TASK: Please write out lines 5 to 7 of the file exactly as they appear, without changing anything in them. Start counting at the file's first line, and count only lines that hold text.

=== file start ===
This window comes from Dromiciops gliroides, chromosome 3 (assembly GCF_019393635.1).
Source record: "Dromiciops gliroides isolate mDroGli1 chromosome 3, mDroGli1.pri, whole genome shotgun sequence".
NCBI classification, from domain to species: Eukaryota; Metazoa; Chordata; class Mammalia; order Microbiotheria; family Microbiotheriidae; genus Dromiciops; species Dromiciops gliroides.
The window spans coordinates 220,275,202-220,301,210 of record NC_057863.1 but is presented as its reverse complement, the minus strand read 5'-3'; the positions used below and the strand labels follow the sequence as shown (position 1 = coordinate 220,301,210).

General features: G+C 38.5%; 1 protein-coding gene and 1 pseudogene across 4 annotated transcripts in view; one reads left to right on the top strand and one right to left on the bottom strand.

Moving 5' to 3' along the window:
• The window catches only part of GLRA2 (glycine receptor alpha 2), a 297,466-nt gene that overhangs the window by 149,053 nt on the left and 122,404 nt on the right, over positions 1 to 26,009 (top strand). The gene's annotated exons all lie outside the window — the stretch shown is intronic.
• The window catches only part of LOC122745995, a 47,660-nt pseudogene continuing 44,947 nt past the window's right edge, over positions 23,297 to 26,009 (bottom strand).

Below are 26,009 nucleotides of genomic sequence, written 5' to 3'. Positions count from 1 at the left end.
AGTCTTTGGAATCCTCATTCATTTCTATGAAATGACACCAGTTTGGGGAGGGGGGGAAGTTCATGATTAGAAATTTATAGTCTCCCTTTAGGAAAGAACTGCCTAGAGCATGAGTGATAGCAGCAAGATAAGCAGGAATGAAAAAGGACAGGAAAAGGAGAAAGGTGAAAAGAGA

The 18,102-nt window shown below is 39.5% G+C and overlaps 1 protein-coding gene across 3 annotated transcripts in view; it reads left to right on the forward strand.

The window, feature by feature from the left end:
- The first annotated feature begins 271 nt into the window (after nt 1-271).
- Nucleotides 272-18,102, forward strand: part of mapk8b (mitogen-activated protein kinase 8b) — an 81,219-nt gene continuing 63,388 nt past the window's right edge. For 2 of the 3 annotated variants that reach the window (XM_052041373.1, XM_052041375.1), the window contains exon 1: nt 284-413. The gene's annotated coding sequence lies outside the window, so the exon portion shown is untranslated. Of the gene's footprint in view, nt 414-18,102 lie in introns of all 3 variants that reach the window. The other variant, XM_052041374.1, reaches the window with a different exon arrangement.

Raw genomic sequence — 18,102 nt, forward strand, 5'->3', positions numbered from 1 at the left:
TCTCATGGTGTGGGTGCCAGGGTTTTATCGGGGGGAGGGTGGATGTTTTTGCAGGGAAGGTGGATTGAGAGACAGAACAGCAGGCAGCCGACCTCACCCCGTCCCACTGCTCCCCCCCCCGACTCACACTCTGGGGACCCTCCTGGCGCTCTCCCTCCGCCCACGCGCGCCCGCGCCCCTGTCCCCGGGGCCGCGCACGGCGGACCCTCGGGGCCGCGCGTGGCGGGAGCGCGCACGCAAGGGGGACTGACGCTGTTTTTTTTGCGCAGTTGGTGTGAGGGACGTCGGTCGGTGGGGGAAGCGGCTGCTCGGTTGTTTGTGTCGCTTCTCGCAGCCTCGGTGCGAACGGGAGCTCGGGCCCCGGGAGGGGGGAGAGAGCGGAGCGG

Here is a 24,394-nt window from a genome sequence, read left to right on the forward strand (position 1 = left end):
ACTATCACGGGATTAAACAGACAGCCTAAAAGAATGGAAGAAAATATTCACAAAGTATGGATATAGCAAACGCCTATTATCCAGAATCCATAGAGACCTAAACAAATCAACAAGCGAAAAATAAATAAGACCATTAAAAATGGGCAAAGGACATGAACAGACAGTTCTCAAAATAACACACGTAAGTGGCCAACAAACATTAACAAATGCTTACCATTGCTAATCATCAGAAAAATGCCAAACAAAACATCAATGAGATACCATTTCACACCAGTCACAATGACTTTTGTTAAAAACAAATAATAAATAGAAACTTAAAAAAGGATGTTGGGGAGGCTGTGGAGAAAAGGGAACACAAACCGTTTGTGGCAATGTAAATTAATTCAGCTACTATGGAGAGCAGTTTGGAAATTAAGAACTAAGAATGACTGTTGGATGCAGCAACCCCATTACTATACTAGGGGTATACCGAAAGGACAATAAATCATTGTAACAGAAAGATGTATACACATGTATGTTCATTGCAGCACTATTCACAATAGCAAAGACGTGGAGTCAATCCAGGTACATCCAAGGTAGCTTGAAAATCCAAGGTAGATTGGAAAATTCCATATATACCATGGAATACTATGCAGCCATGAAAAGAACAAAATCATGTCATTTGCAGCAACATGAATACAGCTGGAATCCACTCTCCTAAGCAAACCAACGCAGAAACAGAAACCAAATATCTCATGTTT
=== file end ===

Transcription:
General features: G+C 38.5%; 1 protein-coding gene and 1 pseudogene across 4 annotated transcripts in view; one reads left to right on the top strand and one right to left on the bottom strand.

Moving 5' to 3' along the window:
• The window catches only part of GLRA2 (glycine receptor alpha 2), a 297,466-nt gene that overhangs the window by 149,053 nt on the left and 122,404 nt on the right, over positions 1 to 26,009 (top strand). The gene's annotated exons all lie outside the window — the stretch shown is intronic.